And the fact that many politicians are using electronic autodialers to do the work for them – sometimes called “robocalls” - it’s made the political call even more worthless. Sure, by using autodialers they can reach more people in less time, but it’s also the phone equivalent of email spam. It’s just some electronic method of dumping junk, this time on your ears.

So while the Do Not Call registry has helped to cut down on those annoying people trying to sell you something you don’t want, it still has allowed what I call phone spam – telespam? – from people you don’t want to hear from.

I wish that the Do Not Call registry was sophisticated enough to allow you to select – or deselect – groups of people you don’t want to hear from. I would make sure that I wouldn’t hear from politicians and their political messages. Of course, they can call me personally if they want to talk to me personally. But I don’t think I need their canned, automated phone call to sell me their message.

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Wednesday, August 13, 2008

Newsflash: Politicians Are Human Beings

Well, the headline on my blog today shouldn’t be news to anyone. It seems that during election season, someone running for office is caught embellishing, covering, or stretching the truth. Some outright lie. Some are involved in shady deals. Someone is caught cheating on his or her spouse. We know this from experience. Politicians are human beings who do human things.

Why is it then that everyone seems so shocked, appalled, and sometimes happy when someone gets caught doing something wrong?

Reports of John Edwards’ infidelity seemed to bring shock to some, glee to others. The shock seems to come from those that still, in this day and age, expect that politicians should do no wrong. The glee comes from people who feel that it only validates what they felt all along about people running for office – that they can’t be trusted and all of them think that they are untouchable.

For me, while I expect anyone elected to public office to have the highest level of integrity, I don’t expect them to be perfect. I have less of a concern with John Edwards’ actual indiscretion than I do with the fact that he lied about it. He just plain lied. And if a politician is willing to lie to cover an issue that really isn’t anybody’s business anyway, what would that same politician be willing to do if he or she lies to cover an issue that IS the business of those that have elected them?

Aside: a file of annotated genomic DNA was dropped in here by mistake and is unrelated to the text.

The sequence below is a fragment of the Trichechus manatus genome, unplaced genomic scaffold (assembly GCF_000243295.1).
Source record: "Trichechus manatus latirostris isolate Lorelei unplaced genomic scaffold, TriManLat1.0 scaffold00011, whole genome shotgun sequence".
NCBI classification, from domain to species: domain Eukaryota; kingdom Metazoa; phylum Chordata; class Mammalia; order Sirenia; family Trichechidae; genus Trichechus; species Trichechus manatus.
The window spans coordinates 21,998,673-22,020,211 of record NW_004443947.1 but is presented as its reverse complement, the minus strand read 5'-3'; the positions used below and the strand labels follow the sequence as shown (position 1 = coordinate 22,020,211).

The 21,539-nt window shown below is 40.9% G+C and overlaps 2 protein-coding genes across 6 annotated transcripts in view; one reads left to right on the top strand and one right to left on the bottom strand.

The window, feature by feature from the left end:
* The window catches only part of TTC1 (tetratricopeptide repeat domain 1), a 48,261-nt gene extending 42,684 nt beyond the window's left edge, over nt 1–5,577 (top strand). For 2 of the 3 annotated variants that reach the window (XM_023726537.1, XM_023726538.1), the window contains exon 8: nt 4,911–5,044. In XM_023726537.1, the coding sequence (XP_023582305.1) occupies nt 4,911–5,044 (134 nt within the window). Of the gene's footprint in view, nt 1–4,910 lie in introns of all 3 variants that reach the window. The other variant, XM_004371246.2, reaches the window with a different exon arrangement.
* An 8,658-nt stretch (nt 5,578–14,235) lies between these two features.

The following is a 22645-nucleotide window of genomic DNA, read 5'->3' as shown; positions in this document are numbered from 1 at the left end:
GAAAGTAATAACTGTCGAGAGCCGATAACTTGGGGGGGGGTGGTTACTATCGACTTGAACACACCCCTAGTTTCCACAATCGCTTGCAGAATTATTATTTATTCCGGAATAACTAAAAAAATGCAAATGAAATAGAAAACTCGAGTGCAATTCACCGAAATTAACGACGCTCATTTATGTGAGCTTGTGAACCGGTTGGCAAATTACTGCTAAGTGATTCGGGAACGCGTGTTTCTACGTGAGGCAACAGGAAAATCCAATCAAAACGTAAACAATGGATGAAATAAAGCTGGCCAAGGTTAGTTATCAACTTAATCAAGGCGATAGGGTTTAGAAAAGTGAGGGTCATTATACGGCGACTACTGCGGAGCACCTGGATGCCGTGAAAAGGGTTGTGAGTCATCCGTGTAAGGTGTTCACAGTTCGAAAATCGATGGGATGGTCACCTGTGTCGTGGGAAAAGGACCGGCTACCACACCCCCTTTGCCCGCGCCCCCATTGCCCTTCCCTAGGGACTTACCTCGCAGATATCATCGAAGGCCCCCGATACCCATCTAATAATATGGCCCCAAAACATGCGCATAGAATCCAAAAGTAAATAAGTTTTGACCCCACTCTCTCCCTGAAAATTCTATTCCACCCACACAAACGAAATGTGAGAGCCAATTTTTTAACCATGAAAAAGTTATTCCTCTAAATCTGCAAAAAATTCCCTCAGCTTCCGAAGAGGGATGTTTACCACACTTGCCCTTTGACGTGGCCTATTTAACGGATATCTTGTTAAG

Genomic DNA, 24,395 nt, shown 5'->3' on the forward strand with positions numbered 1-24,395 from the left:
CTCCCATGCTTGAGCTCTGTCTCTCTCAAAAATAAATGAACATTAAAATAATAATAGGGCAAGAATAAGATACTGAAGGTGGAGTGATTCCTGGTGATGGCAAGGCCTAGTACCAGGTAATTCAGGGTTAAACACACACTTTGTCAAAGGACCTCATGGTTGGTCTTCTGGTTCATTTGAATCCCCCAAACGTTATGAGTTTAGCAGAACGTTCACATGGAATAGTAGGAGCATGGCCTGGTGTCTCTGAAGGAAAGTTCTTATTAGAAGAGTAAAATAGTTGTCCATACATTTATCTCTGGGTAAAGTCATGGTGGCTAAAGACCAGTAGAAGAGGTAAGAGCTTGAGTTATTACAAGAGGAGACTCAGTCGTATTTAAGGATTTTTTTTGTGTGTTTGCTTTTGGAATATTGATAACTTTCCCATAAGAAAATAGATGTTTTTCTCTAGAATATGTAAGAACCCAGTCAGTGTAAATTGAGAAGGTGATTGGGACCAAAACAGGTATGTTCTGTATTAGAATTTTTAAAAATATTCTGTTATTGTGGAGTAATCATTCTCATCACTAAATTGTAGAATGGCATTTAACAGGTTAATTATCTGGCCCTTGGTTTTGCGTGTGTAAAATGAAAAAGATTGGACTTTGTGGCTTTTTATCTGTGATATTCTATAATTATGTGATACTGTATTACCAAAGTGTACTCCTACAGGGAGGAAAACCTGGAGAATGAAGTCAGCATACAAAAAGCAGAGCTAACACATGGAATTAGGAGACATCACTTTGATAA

Lucky for the Democratic Party that John Edwards wasn’t selected as their candidate for president. While sometimes these issues have their way of working themselves out, it would have helped had the Democratic party - who I have to believe had a whiff of something wrong there – stepped in and helped to get the truth out much earlier. It certainly makes one wonder how well any party knows its own candidates.

It also makes one speculate as to what is waiting to come out for John McCain and Barack Obama, who did make their party’s cut to vie for the top job? And what is waiting for them in the form of the running mates that they select?

One thing is for sure, politicians are human, and any flaws they have will be flushed out. We can only hope it’s before Election Day on November 4, 2008.

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Saturday, August 9, 2008

US Television News: Utter Rubbish?

I thought I’d pass along this article from the UK Guardian, which refers to the TV news here in the U.S. as “utter rubbish.” While I think the national evening news segments are better than they give them credit for, I think that this article pretty much describes the state of the cable news channels, like MSNBC, CNN, and Fox. In fact, Fox is probably the worst of the bunch. Take a read below – what’s your opinion?

Why TV news in the US is utter rubbish

For years it has been a joke that news in the United States is terrible: obsessed with trivia and celebrity; fronted by Botox bimbos; forever interviewing citizens about some artefact of small-town life when a major news story is breaking elsewhere.

Well, the truth is that it's far, far worse than that. There are a multitude of news channels - CNN, MSNBC, CBS, NBC, PBS, Fox. But after an hour of flipping between them during lunchtime last week, this was the sum total of information gleaned: there are two US presidential candidates; they have produced campaign ads; people have made video parodies and posted them on the internet; a US TV news host appeared on a US TV chatshow last night; and someone said something controversial (read ignorant) on a different TV show the day before.

In the meantime, one of the most sought-after war criminals in the world had been arrested and sent for trial; several new scientific breakthroughs had been announced; Zimbabwe edged carefully toward shared government; the Indian government dealt with votes of no-confidence and terrorist attacks; and countless other real stories came and went. For millions of Americans, these events appeared as 15-word tickertapes at the bottom of their 36-inch widescreen TVs.